You can use keywords and specific language to target each audience in a way they’ll respond to. Short content doesn’t really have to space to appeal to any group beyond a general, generic audience. With long-form content, you get space to expand on your ideas.
Longer written material has a tradition of being successful in advertising. Pre-internet, direct mail advertisements were often several pages long. Yet many people read them and bought the products.
“All my experience says that for a great many products, long copy sell better than short,” wrote ad legend David Ogilvy. “Advertisements with long copy convey the impression you have something important to say, whether people read the copy or not.”
This same principle works in internet marketing. When readers see a long article on a site, they tend to think of that site as an authority. Even better, long content also helps search engines see the site as an authority.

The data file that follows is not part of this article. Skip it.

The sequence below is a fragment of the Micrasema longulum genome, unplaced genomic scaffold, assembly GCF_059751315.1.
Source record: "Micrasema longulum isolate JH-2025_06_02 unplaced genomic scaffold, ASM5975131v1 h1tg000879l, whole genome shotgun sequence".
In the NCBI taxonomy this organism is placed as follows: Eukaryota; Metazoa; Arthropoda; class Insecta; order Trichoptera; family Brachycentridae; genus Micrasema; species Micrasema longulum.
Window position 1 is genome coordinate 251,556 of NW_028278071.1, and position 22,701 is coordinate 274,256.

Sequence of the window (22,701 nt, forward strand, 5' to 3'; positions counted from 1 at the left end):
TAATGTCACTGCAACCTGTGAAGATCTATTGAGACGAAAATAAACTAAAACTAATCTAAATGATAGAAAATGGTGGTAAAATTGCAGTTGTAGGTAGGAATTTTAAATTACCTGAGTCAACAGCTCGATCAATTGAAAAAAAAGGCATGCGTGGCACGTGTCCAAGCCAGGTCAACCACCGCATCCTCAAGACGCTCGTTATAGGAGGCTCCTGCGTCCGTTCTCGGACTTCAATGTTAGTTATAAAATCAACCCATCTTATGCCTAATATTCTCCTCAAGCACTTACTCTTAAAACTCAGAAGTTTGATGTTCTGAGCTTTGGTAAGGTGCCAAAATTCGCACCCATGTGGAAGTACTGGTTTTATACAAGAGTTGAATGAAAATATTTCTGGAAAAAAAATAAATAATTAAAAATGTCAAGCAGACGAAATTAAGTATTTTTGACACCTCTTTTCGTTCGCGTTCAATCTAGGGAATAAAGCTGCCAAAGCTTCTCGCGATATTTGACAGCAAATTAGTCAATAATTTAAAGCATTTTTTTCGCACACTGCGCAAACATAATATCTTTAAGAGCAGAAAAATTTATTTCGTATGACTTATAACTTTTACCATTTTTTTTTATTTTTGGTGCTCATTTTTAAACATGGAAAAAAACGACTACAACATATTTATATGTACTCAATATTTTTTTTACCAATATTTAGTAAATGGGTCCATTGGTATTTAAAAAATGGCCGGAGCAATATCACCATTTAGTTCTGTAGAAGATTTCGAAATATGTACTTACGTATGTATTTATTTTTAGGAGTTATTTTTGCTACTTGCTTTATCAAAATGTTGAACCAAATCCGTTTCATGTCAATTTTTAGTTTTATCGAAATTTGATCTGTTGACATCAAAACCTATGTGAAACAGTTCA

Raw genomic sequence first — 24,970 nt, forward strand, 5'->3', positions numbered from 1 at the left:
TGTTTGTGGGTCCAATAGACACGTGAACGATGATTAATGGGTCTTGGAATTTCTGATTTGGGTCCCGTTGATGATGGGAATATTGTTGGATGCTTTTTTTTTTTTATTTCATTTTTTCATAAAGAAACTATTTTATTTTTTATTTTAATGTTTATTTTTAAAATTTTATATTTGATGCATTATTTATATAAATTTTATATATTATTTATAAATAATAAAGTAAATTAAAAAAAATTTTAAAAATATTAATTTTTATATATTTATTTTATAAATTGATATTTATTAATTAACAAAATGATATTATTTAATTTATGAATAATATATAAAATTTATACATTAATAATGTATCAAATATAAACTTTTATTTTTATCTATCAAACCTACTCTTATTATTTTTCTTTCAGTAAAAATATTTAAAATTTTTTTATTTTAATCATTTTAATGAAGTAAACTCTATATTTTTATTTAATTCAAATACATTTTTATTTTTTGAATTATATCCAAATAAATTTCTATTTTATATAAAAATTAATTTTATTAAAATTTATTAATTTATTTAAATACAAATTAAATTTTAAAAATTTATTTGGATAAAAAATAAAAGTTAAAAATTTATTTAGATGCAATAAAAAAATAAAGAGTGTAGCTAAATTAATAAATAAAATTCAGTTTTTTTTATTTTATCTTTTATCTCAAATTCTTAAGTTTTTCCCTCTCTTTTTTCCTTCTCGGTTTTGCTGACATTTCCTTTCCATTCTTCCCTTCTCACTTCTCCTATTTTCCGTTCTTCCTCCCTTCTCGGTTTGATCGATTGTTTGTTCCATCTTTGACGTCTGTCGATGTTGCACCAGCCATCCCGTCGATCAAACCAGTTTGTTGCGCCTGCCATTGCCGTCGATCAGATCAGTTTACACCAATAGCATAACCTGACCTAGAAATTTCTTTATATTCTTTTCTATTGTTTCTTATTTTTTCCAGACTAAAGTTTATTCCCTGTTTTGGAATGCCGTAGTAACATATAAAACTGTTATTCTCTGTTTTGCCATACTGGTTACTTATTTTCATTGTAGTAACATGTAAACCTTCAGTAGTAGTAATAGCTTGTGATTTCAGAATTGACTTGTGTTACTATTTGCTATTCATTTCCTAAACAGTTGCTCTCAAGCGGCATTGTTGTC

Increases Social Media Shares
Long-form content works well on social media, as long as you do it correctly. You don’t want to post long Facebook status updates or multi-part tweets. Longer material posted in such a way on social media sites is usually overlooked, just due to the very nature of those platforms. Instead, social media can be a great way to get links to your long-form content shared.
First, you need a short, catchy and descriptive title. The title needs to be brief enough to fit into one tweet. You want people to understand the content of the article instantly. This will increase their likelihood of sharing your content (even if they haven’t actually read it).
You also want to create a brief summary of the article. This will appear in the Facebook post promoting the content. Keep this under 100 words, so the idea is easy to grasp by anyone scrolling through their Newsfeed.
How to Create Long-Form Content
1. Avoid Fluff
You don’t want to add words just for the sake of length. Instead, you want your long-form articles to contain a wealth of information. If the topic is complicated to research, you might consider hiring a professional copywriter.